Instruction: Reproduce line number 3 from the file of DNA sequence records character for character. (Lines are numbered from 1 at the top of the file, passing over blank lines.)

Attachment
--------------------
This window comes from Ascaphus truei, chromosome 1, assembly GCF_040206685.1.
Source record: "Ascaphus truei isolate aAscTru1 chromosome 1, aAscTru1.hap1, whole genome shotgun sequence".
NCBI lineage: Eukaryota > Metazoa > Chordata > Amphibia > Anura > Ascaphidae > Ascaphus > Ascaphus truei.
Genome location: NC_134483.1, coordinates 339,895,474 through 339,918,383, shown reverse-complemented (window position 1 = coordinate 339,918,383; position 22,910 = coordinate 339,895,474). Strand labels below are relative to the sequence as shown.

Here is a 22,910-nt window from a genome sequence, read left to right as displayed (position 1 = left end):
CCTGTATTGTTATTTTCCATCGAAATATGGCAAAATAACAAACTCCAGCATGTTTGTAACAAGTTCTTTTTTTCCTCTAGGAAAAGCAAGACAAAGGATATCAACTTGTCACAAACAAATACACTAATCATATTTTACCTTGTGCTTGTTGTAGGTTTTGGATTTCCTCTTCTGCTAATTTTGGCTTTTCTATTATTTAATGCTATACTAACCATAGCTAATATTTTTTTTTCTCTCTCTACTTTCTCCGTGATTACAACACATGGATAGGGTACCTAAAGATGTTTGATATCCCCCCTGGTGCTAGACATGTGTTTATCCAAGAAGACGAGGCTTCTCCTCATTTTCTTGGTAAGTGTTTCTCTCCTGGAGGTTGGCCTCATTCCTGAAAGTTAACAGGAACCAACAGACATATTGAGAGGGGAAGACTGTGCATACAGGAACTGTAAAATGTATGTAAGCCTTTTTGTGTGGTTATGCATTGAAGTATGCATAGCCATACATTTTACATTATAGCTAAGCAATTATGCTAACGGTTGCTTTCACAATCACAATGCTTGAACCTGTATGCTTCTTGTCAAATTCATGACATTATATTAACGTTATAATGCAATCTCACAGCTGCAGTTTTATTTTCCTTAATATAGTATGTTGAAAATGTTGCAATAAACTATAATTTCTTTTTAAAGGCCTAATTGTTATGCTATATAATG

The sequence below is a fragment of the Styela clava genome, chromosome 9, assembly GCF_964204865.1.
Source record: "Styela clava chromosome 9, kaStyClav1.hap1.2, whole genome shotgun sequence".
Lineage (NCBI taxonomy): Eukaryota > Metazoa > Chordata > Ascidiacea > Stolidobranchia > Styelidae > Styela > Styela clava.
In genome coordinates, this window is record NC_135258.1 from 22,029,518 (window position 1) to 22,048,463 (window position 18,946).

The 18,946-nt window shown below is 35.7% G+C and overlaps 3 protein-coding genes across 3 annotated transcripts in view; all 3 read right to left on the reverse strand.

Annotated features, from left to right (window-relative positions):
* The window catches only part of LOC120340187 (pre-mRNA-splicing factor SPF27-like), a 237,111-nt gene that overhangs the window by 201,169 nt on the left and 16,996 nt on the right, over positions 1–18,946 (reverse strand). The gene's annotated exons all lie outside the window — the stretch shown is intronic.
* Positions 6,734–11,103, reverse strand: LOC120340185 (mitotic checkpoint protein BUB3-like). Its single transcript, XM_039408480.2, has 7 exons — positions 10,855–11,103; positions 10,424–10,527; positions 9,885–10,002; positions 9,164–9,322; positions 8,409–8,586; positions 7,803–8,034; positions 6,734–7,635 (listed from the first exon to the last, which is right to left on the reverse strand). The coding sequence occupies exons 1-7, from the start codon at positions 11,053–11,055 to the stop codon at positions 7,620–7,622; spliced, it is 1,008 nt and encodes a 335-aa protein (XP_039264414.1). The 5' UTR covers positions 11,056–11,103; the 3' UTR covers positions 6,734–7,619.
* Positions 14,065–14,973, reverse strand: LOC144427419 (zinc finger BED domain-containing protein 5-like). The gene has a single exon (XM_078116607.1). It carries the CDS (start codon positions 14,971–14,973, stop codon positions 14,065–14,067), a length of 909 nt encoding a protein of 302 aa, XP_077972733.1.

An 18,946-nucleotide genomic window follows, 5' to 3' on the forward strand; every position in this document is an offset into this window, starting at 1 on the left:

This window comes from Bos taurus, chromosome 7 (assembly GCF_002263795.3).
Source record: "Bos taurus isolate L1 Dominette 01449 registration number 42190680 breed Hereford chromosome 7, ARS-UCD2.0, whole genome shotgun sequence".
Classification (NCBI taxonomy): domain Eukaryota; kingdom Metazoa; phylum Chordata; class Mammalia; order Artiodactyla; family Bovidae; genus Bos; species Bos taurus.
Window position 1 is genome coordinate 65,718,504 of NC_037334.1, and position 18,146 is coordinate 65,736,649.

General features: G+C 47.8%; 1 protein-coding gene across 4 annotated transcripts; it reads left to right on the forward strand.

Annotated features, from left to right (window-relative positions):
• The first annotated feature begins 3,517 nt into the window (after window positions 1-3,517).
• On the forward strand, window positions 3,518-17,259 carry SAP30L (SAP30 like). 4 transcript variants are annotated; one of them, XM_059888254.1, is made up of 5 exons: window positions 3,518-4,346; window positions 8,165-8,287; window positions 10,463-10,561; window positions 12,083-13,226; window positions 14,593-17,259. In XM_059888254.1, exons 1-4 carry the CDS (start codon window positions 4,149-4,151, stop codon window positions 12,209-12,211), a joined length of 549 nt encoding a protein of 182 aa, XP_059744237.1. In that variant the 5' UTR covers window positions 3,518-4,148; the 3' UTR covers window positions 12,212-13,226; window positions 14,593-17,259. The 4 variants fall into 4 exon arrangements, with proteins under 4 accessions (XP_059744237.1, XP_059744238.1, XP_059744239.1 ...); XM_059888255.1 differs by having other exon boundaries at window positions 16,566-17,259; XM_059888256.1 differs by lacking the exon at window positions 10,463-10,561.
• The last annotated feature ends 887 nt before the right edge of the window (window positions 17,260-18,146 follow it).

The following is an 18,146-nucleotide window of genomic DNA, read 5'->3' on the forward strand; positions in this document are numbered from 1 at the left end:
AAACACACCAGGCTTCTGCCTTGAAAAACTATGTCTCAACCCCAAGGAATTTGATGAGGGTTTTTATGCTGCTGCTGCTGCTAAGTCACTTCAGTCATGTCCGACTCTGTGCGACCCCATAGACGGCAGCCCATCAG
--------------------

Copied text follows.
NCBI lineage: Eukaryota > Metazoa > Chordata > Amphibia > Anura > Ascaphidae > Ascaphus > Ascaphus truei.